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Mauritius first to force CSR
Published on: Tuesday, December 22, 2015
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MAURITIUS: Mauritius was the first country in the world to require businesses to donate a portion of their profits to non-governmental organisations (NGOs) or government projects in the name of Corporate Social Responsibility (CSR).Chairperson of the National CSR Committee, Danielle T.Y. Wong said this had been the country's CSR Policy since 2009 until this year (2015).

She said CSR is community-driven and a matter of connecting the corporate sector to the community.

"In July 2009, the Ministry of Finance introduced the CSR Fund whereby companies need to mandatorily contribute 2pc of their Profit after Tax (PAT) to the Fund.

"It means opportunities for corporations to use CSR as a platform in participating more visibly in the economic development of the country.

"The CSR movement in Mauritius has shown companies that responsibilities do not lie purely in making profits.

What is important is how profits are made," she said at the recent World Sustainability Congress, here.

In her Overview of CSR in Mauritius, Wong said then Minister of Finance had in 2007 established a legal policy for all registered companies to contribute a certain percentage of book profit towards programmes, as approved by the Government, that contribute to social and environmental development of the country.

"That was stipulated in the Financial Budget that year. However, not all the firms were fully adhering to adopt this good corporate citizenship. So this prompted the Ministry of Finance to introduce the CSR Fund in 2009," she explained.

Saying CSR is not new in the history of Mauritius, the National CSR Committee Chairperson said most of the Sugar States in the past did practise CSR "by having the responsibility of taking care of their employees and the community at large in the nearby villages for socio-economic reasons."

"In fact, the introduction of labour law (passed in Parliament in Mauritius) in the late 1940s was linked to CSR of the enterprises. It saw the introduction of sick leave, maternity leave, hours of work, hours of rest and so on. And the community development programme was deductible from tax.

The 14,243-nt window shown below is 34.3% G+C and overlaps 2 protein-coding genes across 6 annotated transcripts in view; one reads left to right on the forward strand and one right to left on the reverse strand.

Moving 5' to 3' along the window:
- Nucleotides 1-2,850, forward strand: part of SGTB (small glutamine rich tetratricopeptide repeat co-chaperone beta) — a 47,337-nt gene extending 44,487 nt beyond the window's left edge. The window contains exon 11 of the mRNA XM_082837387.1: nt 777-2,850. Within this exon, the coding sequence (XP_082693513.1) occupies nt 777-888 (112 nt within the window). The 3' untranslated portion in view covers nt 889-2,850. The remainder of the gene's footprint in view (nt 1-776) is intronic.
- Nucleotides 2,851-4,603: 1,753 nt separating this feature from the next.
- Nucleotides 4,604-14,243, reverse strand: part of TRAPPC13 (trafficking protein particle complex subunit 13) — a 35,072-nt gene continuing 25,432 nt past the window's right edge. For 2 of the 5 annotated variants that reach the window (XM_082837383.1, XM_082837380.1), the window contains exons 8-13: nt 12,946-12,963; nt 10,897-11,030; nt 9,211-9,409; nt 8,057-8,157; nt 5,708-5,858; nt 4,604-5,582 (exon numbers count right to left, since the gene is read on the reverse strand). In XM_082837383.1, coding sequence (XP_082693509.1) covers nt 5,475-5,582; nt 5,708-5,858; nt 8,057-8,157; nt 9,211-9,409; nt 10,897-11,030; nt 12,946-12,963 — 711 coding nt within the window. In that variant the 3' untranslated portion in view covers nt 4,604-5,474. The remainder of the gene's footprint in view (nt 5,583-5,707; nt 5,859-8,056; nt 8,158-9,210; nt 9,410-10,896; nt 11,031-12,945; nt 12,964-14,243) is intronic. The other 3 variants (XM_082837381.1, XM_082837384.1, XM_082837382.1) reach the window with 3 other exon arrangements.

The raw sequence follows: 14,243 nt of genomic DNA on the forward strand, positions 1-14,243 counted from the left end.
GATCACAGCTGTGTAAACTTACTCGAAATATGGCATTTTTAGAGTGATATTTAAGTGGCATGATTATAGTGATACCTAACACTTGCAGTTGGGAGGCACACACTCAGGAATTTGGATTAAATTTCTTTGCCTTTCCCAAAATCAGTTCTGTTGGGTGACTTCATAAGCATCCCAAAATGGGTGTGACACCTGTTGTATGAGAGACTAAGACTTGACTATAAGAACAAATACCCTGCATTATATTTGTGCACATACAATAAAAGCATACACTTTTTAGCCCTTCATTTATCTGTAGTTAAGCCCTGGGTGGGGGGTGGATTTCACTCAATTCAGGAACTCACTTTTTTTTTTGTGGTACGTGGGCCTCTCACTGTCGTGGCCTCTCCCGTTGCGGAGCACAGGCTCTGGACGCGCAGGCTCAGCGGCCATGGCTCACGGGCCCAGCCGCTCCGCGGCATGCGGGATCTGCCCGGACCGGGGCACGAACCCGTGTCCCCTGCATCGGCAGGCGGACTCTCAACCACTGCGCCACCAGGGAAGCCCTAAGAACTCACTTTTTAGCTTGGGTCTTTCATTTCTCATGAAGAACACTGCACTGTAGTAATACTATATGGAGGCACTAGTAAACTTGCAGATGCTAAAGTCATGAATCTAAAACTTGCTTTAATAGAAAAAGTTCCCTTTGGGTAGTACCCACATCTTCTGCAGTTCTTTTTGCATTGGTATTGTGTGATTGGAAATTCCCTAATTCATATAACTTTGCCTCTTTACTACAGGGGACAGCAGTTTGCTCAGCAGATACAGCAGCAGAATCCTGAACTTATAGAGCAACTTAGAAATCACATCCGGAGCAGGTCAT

"Work Councils were set up in enterprises to discuss working conditions and promoting the work-life balance at the workplace.

"And in the Trade Unionism Movement, companies were urged to consider the Human Capital as an important factor of production, and the need to humanise their approach," Wong pointed out.

Having said all that, her other take-home message for the Congress delegates was that there is a change in the Mauritius CSR Policy from this year (2015).

"While all existing CSR guidelines have been removed (as announced in the 2015 Budget Speech by the Minister of Finance), all companies are required to submit their annual return to the Mauritius Revenue Authority (MRA)," she shared.

In this regard, the CSR Programme covers alleviation of poverty, the relief of sickness or disability, and the advancement of education of vulnerable persons, according to the Finance Act 2015.

At this juncture, Wong stressed that what is more important is to consider Prof Dr Michael Hopkins' (Chairman of a Research & Advisory Company on CSR) definition of CSR "as being concerned with treating the stakeholders of the firm ethically or in a responsible manner".

"CSR has become all about shared value. Let us consider his definition that CSR is the Relationship between Corporation and Community with a Triple Bottom line, that is, a combination of financial performance, social performance and environmental performance," she said.

On the role of the National CSR Committee, Wong said it acts as a bridge and adviser between public sector organisations, corporate entities, civil societies and other stakeholders in the context of CSR projects.

Two other functions are to facilitate the introduction of new tools or innovative techniques in the fight against poverty and achievement of sustainable development goals, and to promote best practices among all stakeholders involved in the implementation of CSR projects.

In this respect, the Chairman reminded the delegates to align their respective organisations to the United Nations Sustainable Development Goals. These are No Poverty, No Hunger, Good Health, Quality Education, Gender Equality, Clean Water and Sanitation, Renewable Energy, Good Jobs and Economic Growth, Innovation and Infrastructure, Reduced Inequalities, Sustainable Cities and Communities, Responsible Consumption, Climate Action, Life below Water, Life on Land, Peace and Justice, and Partnerships for the Goals.

"Between 2010 and 2013, the CSR Funds disbursed by sector were approved by the CSR Committee. The six sectors – socio-economic development, health, leisure and sports, environment, education and training, and calamities – are in accordance with at least five of the UN Sustainable Development Goals.

"These are No Poverty, Good Health and Well-Being, Quality Education, Climate Action, and Life on Land," said Wong. For example, CSR Funds disbursed to the six sectors in 2013 totalled RM302,562,367.45.

Currently, the "Lovebridge Project" in Mauritius is a national CSR project with the Government to take care of households.

Her role is to convene a CSR Committee meet to get all the funders together and connect the Committee to all the NGOs that could make a difference.


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